Meat: The Big Debate
A Continued Series
The origin of Humans consuming meat dates back to millions of years ago. It wasn't much of choice, but rather a natural selection process that was proven to be effective.
As a race, did we consume meat primarily, or as a reserve for when vegetation, fruits, and other plant-based foods weren't readily available?
The answer is the latter; we ate meat when we had to, in order to survive. Meat is not our first choice option when it comes to food selection. We are a species who thrive off plant-based nutrition, with the genetic capabilities to consume meat and enrich the nutritional areas when we are not receiving enough nutrients from vegetation.
The taste and craving for meat is one that has been gradually acquired over time by the human race.
Protein is necessary, but meat is supplementary to our diet.
Meat is a valued source of nutrition for many.
Because of this, it is necessary to take a look into where meat is coming from, how it has been processed, and observe the quality and condition of animals before they are processed for consumption. If you choose to eat meat, take into consideration of quality care of farm animals, animals in tight spaces pumped full of antibiotics, and meat with final additives, aiding a longer shelf-life.
Fast forward to modern day, the human meat consumption rate, is not a natural rate that can be sustained, unless, human intervention plays a part. The same can be said for fruits and vegetables.
What do humans have that make it possible to eat and digest meat?
We, as a species, have four canine teeth, which are sharp teeth used to tear tough foods into tiny pieces, for example meat. The rest of our 32 teeth (28 for those with extracted wisdom teeth) are flatter with the front teeth used to bite through softer foods and the teeth in the back used to mash and grind.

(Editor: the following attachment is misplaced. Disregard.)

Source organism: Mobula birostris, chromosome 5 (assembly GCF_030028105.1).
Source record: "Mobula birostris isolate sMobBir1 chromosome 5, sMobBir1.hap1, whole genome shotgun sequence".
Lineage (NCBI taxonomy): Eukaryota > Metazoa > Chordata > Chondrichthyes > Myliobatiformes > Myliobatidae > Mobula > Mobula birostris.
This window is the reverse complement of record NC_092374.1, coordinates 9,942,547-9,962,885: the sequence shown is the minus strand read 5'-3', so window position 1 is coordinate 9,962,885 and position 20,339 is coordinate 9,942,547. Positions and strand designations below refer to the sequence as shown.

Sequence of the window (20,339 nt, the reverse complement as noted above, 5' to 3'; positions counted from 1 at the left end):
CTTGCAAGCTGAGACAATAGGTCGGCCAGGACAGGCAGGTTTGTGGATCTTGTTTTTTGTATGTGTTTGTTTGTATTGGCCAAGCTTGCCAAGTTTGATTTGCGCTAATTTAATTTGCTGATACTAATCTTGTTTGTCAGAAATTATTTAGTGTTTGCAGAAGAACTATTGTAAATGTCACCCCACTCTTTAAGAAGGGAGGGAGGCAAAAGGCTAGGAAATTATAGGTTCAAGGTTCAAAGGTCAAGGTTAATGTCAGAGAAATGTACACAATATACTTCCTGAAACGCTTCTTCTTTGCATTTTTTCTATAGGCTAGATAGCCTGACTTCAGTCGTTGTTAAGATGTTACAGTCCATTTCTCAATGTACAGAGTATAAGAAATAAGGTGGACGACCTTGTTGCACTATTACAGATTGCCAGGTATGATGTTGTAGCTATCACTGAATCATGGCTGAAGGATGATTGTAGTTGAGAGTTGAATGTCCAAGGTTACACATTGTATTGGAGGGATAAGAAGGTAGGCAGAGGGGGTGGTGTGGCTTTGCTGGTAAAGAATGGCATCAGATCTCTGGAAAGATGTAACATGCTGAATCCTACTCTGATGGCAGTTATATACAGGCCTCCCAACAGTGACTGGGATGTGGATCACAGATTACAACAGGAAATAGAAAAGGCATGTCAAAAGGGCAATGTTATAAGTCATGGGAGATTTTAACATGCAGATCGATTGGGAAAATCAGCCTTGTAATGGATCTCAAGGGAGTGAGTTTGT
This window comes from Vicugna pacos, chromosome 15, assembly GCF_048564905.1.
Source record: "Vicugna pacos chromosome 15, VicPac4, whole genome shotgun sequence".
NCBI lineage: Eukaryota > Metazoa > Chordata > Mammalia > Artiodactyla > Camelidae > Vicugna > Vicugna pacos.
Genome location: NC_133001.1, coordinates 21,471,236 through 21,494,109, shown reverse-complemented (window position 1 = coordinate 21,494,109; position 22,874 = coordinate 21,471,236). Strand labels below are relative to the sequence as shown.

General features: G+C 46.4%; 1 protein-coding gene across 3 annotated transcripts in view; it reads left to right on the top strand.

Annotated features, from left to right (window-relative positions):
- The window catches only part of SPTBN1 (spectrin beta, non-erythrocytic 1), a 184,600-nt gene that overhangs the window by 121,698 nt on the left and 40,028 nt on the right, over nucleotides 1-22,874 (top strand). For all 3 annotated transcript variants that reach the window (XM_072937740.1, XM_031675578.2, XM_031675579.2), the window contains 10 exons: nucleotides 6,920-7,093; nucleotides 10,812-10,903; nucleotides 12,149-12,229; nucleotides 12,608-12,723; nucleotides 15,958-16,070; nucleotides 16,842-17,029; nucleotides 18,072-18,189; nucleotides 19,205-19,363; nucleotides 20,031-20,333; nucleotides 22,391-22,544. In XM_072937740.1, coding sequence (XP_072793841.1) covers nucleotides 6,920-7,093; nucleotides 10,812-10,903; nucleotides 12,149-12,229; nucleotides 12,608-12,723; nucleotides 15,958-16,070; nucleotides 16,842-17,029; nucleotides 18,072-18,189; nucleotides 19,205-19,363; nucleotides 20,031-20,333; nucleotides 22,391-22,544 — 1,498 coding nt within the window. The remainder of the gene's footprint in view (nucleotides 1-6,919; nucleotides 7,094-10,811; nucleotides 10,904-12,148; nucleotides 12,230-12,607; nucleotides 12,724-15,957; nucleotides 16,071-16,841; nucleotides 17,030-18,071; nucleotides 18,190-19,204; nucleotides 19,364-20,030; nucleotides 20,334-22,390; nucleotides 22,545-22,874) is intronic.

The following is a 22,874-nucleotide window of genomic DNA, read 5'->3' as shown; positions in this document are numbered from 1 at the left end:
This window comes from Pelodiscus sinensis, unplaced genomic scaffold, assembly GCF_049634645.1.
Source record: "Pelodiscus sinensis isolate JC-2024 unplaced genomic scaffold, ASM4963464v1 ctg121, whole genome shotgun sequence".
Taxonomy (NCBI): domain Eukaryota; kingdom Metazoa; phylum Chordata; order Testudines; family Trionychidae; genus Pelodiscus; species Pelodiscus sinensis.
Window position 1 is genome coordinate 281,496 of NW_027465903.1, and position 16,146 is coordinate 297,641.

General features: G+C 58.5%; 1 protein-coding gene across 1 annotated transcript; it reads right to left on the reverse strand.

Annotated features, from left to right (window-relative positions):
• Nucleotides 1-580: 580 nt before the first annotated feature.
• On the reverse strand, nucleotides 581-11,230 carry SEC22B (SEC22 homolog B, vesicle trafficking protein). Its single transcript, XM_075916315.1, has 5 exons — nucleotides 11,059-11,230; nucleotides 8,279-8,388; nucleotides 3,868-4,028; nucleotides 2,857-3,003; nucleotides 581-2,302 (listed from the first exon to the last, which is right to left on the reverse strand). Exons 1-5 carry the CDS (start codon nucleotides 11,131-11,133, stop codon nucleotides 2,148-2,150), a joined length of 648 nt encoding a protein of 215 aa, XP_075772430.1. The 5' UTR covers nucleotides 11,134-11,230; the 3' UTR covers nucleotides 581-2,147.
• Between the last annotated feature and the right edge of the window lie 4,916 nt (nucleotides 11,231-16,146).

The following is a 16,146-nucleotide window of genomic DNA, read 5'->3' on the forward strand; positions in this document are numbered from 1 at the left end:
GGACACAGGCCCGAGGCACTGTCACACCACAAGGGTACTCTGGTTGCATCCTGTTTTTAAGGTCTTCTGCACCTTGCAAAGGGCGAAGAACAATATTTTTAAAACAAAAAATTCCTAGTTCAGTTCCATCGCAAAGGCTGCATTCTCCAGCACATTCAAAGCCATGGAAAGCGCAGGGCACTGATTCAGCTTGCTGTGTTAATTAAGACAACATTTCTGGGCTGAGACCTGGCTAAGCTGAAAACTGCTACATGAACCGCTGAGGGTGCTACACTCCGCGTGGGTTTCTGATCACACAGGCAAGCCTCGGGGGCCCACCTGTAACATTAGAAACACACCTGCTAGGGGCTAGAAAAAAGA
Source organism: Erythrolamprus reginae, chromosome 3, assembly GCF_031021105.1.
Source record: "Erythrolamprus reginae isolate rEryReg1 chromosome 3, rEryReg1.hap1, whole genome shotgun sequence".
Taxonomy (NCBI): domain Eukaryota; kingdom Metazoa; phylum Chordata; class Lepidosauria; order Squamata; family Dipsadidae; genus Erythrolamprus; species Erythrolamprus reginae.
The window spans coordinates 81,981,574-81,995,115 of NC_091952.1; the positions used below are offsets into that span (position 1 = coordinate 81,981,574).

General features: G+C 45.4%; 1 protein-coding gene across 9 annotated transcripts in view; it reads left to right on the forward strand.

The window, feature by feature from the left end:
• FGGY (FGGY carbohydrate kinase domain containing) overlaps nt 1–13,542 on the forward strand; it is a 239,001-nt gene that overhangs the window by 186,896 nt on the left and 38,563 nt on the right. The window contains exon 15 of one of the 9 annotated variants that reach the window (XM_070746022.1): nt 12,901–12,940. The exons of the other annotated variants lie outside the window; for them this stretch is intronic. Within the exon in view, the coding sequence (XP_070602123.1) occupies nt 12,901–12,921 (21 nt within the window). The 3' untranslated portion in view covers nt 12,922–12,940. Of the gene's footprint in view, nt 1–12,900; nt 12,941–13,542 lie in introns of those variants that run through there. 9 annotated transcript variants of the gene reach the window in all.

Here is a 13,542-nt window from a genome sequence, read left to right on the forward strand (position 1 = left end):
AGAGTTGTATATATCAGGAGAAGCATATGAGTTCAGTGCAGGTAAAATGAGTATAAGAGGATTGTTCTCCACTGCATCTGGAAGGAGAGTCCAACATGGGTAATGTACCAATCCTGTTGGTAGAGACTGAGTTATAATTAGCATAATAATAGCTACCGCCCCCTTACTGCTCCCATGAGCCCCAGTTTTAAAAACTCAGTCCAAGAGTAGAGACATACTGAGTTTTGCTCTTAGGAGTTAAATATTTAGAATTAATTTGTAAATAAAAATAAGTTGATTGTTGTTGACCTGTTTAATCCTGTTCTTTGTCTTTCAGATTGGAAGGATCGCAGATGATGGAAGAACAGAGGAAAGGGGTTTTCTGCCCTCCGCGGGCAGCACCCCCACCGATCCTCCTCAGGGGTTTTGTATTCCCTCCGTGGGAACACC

Eating meat, especially raw meat, requires specific digestive enzymes that make it possible to consume and pass meat through our bodies without resulting in severe sickness. Being unnatural for our race to consume large amounts of meat, it was primarily consumed in small amounts most likely as a last resort.
Over time, we gradually consumed more amounts of meat, learning from those before us, and the cycle of eating meat continued to modern day.
A small intestine is required, which is present in modern day humans. The small intestine is the place where lipids, or fatty acids are digested. Animal flesh is full of lipids.
"Wild" meat vs "Domesticated" meat.
There is a difference between the two. Wild meat refers to animal flesh that originates from animals that have been caught in the natural setting of wilderness, a hunter-gatherer (same as our ancestors) style. Domesticated meat refers to meat that has been obtained by western day animal farming methods. Environmental concerns aside, one of the most intriguing findings is the lipid factor, or fat content. Wild meat remains to be the much leaner of the two, while domesticated meat seems to be full of a higher saturated fat content, which can be deadly for most humans in excessive amounts.